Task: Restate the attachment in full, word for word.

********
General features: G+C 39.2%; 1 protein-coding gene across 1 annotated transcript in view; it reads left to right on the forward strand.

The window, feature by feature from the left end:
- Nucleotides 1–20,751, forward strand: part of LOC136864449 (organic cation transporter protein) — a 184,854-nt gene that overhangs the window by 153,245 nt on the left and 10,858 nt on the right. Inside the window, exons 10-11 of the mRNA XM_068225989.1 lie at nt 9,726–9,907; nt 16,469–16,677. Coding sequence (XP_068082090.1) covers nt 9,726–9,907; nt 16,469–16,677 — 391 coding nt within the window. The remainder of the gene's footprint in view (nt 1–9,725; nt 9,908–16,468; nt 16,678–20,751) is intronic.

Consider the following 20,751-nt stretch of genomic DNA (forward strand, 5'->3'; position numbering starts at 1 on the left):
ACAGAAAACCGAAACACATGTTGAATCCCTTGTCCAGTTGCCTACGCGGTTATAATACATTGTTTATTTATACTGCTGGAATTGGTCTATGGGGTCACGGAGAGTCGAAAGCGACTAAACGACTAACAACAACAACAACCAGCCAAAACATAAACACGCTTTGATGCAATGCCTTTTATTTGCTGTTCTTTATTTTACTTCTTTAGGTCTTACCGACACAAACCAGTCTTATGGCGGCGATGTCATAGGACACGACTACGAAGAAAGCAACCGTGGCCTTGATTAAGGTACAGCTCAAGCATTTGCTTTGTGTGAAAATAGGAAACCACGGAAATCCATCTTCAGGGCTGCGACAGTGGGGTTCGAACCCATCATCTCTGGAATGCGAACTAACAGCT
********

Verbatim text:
General features: G+C 39.2%; 1 protein-coding gene across 1 annotated transcript in view; it reads left to right on the forward strand.

The window, feature by feature from the left end:
- Nucleotides 1–20,751, forward strand: part of LOC136864449 (organic cation transporter protein) — a 184,854-nt gene that overhangs the window by 153,245 nt on the left and 10,858 nt on the right. Inside the window, exons 10-11 of the mRNA XM_068225989.1 lie at nt 9,726–9,907; nt 16,469–16,677. Coding sequence (XP_068082090.1) covers nt 9,726–9,907; nt 16,469–16,677 — 391 coding nt within the window. The remainder of the gene's footprint in view (nt 1–9,725; nt 9,908–16,468; nt 16,678–20,751) is intronic.

Consider the following 20,751-nt stretch of genomic DNA (forward strand, 5'->3'; position numbering starts at 1 on the left):
ACAGAAAACCGAAACACATGTTGAATCCCTTGTCCAGTTGCCTACGCGGTTATAATACATTGTTTATTTATACTGCTGGAATTGGTCTATGGGGTCACGGAGAGTCGAAAGCGACTAAACGACTAACAACAACAACAACCAGCCAAAACATAAACACGCTTTGATGCAATGCCTTTTATTTGCTGTTCTTTATTTTACTTCTTTAGGTCTTACCGACACAAACCAGTCTTATGGCGGCGATGTCATAGGACACGACTACGAAGAAAGCAACCGTGGCCTTGATTAAGGTACAGCTCAAGCATTTGCTTTGTGTGAAAATAGGAAACCACGGAAATCCATCTTCAGGGCTGCGACAGTGGGGTTCGAACCCATCATCTCTGGAATGCGAACTAACAGCT